In Manufacturing and Distribution, “Recession Resilience” Is No Longer Enough

Apr 2020

For years, potential buyers asked management teams how their companies weathered in the Great Recession. The present pandemic will be the next test of company resilience and value.

Until recently, the U.S. benefited from the longest economic expansion in its history, breaking the past record in July 2019 and representing a decade of growth. As the growth trend extended beyond previous economic cycles, investor interest in companies that would not be materially impacted if the economy softened heightened. Accordingly, companies that demonstrated “recession resilience”—such as those serving the education and food service end markets—sold at premium valuations compared to those businesses that were deemed more cyclical, with a valuation difference that ranged as high as 20% to 30% in some cases.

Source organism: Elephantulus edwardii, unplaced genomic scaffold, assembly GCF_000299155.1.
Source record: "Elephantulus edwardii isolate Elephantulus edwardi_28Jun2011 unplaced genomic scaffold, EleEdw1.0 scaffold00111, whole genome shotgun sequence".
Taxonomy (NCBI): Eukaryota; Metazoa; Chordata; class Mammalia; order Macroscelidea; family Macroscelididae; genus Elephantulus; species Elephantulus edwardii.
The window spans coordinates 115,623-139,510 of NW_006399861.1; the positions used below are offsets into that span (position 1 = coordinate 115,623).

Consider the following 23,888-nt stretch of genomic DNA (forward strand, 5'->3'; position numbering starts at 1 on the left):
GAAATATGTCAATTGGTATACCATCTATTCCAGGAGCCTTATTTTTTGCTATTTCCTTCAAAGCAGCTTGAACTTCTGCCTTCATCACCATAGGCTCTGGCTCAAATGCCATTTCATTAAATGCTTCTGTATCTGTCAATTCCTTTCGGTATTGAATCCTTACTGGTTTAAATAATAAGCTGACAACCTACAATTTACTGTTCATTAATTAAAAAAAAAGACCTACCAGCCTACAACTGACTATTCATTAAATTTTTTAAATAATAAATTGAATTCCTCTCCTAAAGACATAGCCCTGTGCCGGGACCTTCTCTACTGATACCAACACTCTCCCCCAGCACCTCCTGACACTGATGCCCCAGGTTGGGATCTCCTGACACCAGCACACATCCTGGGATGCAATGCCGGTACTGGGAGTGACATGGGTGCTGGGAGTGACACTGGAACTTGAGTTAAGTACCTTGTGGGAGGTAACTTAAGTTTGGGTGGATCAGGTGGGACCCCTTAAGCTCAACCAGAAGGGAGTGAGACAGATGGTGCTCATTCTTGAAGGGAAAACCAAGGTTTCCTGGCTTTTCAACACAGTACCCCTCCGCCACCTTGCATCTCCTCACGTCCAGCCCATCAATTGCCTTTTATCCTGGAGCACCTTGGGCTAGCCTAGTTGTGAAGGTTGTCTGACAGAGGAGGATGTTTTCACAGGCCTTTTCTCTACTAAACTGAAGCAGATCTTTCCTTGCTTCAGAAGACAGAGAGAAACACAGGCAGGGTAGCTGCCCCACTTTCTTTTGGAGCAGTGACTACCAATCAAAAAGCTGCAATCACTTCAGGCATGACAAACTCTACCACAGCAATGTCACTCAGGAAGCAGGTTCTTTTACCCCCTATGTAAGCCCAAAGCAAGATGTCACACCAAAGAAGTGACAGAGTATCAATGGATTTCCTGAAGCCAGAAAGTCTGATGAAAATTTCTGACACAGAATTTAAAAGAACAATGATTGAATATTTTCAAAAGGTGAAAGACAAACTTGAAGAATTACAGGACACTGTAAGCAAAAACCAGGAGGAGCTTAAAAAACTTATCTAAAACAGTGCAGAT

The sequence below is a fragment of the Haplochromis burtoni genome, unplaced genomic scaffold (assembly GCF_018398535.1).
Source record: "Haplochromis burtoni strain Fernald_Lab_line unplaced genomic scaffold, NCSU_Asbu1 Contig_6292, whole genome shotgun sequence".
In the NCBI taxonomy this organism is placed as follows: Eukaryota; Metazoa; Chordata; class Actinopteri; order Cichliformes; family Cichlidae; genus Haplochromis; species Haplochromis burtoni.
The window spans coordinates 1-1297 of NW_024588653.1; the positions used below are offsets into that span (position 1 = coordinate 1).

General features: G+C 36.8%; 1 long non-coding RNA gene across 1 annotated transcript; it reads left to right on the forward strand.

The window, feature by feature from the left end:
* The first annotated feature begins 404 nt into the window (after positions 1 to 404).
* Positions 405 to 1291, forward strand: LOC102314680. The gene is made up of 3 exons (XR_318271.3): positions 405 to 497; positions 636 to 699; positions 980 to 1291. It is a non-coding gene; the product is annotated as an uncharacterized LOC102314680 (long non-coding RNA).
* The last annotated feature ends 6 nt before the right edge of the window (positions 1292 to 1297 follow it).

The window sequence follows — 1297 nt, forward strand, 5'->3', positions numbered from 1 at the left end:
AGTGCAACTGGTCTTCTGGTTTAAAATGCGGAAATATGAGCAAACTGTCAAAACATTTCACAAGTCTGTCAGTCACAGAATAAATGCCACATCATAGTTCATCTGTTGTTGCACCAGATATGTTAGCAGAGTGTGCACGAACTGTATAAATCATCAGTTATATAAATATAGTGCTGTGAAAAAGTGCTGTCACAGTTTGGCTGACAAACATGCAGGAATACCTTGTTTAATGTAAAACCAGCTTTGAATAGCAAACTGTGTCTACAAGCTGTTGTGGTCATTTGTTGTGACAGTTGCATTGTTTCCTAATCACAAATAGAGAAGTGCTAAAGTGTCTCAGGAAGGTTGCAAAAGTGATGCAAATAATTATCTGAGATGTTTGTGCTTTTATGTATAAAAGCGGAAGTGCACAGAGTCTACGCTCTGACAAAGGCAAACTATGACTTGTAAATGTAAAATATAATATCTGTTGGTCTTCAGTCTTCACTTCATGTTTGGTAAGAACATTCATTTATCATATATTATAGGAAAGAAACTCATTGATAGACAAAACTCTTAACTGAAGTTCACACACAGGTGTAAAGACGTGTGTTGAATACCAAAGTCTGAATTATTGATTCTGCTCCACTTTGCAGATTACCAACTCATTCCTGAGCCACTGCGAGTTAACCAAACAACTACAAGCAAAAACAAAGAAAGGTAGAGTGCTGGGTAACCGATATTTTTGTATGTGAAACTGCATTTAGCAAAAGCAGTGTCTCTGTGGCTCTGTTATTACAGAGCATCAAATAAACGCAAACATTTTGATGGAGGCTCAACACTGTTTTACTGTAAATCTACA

Today, the barometer of recession resilience is simply not enough. Investors are looking for companies that can weather the unanticipated and unimaginable—circumstances akin to a global pandemic.

 

Stories of Agility in Manufacturing and Distribution

As COVID-19 has swept the world, some large cap companies like Apple, Cisco, Microsoft, and Subaru are earning goodwill through donations of cash, resources, and supplies to address societal needs. Meanwhile, middle market companies contending with slower demand in their core businesses are pivoting to ensure their survival in this unprecedented time.